Ukraine's Yulia Tymoshenko Fighting Her Biggest Battle

KIEV, Ukraine -- The ambitious leader is polling behind her main rival in Sunday's presidential election. But many expect Tymoshenko, who fought her way up from humble origins, to at least take the battle to a runoff.

Images of Ukrainian Prime Minister Yulia Tymoshenko line a street in central Kiev. Most observers expect her to at least force a runoff vote against her main rival, former Prime Minister Viktor Yanukovich.

Yulia Tymoshenko has fought her way out of poverty, out of jail, out of standoffs with Russia. She's fought in the streets and in parliament; through communism, post-communism and a messy, primordial democracy.

Admirers and detractors alike tend to say one thing about the Ukrainian prime minister with the golden braid wound like a crown over her brow: Tymoshenko knows how to fight.

And now her biggest battle is heading for a climax as Ukrainians go to the polls today to elect a new president.

If the election has managed to generate some suspense among a disillusioned and economically depressed public, it's largely because of the ambitious Tymoshenko.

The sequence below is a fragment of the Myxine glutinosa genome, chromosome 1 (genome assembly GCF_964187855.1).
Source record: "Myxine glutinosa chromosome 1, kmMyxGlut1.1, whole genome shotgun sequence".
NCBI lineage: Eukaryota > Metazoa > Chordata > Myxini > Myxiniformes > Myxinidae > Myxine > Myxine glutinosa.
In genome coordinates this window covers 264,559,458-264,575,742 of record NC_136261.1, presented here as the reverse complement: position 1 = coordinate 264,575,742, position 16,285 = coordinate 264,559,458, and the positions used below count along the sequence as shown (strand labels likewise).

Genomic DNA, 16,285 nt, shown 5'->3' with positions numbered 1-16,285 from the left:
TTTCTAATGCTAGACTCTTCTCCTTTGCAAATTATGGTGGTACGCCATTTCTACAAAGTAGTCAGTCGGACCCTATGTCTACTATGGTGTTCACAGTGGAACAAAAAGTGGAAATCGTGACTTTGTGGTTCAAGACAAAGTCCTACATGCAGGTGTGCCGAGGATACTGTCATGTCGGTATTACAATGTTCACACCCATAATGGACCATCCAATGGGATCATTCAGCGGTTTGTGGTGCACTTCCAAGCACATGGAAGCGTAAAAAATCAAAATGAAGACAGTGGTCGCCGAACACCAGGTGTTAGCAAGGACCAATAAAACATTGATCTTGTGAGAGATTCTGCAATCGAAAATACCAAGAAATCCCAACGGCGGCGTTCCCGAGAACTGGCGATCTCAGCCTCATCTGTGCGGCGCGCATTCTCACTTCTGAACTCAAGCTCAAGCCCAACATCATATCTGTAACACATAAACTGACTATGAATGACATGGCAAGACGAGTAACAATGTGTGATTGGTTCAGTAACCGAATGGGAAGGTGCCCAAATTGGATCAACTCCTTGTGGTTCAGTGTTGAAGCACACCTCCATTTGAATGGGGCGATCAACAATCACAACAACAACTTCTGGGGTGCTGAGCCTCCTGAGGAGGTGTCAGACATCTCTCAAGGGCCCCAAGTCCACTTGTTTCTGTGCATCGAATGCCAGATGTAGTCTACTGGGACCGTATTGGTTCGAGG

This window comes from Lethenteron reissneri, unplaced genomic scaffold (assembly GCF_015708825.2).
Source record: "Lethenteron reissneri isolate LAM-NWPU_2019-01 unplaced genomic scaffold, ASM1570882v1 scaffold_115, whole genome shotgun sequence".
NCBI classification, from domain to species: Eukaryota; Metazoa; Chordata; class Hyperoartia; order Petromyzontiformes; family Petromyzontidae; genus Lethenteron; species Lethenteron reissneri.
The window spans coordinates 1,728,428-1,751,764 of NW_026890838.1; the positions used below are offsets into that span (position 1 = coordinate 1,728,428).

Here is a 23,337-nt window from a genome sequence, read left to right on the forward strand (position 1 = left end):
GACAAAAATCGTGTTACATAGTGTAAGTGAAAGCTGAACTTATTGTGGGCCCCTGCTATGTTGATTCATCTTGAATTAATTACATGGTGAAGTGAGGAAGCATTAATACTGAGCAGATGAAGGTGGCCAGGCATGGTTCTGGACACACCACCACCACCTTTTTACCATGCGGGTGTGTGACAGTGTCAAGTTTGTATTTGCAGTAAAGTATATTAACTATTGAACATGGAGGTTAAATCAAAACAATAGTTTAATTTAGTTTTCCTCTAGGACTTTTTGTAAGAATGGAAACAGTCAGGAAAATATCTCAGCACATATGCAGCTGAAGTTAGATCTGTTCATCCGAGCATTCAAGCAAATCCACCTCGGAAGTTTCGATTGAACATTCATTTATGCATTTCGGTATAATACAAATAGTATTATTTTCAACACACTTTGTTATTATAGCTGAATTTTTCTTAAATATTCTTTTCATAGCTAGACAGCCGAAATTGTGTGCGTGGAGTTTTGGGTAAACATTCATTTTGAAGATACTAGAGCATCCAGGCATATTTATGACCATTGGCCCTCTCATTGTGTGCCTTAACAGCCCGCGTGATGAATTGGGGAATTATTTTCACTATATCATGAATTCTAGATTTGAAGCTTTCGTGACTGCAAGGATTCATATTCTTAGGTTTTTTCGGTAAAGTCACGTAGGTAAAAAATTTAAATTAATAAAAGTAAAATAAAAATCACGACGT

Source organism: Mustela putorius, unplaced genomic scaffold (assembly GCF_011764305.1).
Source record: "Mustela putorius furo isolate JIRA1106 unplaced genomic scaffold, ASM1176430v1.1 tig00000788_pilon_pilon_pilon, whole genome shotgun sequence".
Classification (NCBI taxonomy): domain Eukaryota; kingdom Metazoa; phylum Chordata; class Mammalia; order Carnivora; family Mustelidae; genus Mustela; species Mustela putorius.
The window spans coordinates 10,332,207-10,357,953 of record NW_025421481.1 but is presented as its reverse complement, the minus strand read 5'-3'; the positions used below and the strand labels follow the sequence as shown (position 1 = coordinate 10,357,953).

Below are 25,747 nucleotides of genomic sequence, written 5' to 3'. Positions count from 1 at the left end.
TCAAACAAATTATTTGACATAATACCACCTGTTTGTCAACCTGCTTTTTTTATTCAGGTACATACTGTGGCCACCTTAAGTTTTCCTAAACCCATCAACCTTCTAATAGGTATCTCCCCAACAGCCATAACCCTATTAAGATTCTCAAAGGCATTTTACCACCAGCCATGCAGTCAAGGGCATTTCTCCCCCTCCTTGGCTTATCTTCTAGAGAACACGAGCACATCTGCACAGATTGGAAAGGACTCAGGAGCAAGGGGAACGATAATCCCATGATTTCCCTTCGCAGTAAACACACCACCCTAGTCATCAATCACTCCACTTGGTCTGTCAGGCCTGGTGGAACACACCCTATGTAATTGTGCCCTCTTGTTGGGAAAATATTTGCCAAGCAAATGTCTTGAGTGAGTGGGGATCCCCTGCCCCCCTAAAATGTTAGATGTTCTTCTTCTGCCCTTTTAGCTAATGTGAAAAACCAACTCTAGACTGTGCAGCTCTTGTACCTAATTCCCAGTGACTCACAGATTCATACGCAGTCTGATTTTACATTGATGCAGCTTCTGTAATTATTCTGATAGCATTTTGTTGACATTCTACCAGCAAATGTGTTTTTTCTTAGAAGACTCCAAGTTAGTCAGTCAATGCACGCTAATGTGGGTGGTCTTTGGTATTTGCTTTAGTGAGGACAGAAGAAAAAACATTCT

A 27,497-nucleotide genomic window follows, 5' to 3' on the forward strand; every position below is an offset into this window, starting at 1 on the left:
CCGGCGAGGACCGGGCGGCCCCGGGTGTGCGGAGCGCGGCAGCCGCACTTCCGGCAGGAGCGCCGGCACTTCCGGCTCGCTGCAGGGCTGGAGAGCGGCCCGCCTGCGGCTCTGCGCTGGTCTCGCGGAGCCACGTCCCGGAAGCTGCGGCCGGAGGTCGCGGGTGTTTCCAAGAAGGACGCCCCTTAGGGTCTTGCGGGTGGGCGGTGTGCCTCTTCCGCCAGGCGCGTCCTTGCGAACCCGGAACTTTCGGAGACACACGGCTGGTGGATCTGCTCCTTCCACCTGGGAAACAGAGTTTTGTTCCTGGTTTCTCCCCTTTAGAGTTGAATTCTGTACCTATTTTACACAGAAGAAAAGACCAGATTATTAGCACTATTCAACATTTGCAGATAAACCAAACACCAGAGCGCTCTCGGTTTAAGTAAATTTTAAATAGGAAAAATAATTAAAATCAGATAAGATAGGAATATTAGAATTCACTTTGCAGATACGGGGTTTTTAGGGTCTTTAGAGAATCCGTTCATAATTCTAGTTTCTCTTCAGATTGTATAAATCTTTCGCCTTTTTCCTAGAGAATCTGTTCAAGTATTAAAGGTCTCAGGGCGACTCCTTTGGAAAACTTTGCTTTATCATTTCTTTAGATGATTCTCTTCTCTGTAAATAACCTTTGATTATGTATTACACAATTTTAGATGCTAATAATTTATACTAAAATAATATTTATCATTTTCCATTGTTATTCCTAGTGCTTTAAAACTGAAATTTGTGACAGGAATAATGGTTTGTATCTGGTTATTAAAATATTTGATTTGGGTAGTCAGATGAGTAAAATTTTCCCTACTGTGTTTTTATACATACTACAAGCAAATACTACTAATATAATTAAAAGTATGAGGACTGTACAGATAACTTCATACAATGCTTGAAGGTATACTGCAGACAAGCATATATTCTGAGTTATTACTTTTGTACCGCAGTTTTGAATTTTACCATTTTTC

She's consistently polling behind her main rival, Viktor Yanukovich, but many analysts predict that the pair will compete in a runoff next month. Even if she surprises observers by losing outright in the first round, she will stay in the thick of a looming tug of war for control of parliament and the Cabinet.

Familiar with her relentless upward mobility and ability to turn powerful acquaintances to her advantage, many here are reluctant to discount Tymoshenko.

"I don't think anybody in the country knows what she really thinks," said Andriy Shevchenko, a lawmaker in Tymoshenko's BYuT alliance. "She is so creative and inventive in her moves that she surprises a lot of people."

Her political foes are less charmed.

"When she needs something, she uses everything to get it. She uses forbidden things," said Anna Herman, a leader of Yanukovich's party. "She has no values that she can't betray to get power."

Few would deny that Tymoshenko has proved adroit at shifting her rhetoric to suit political necessity.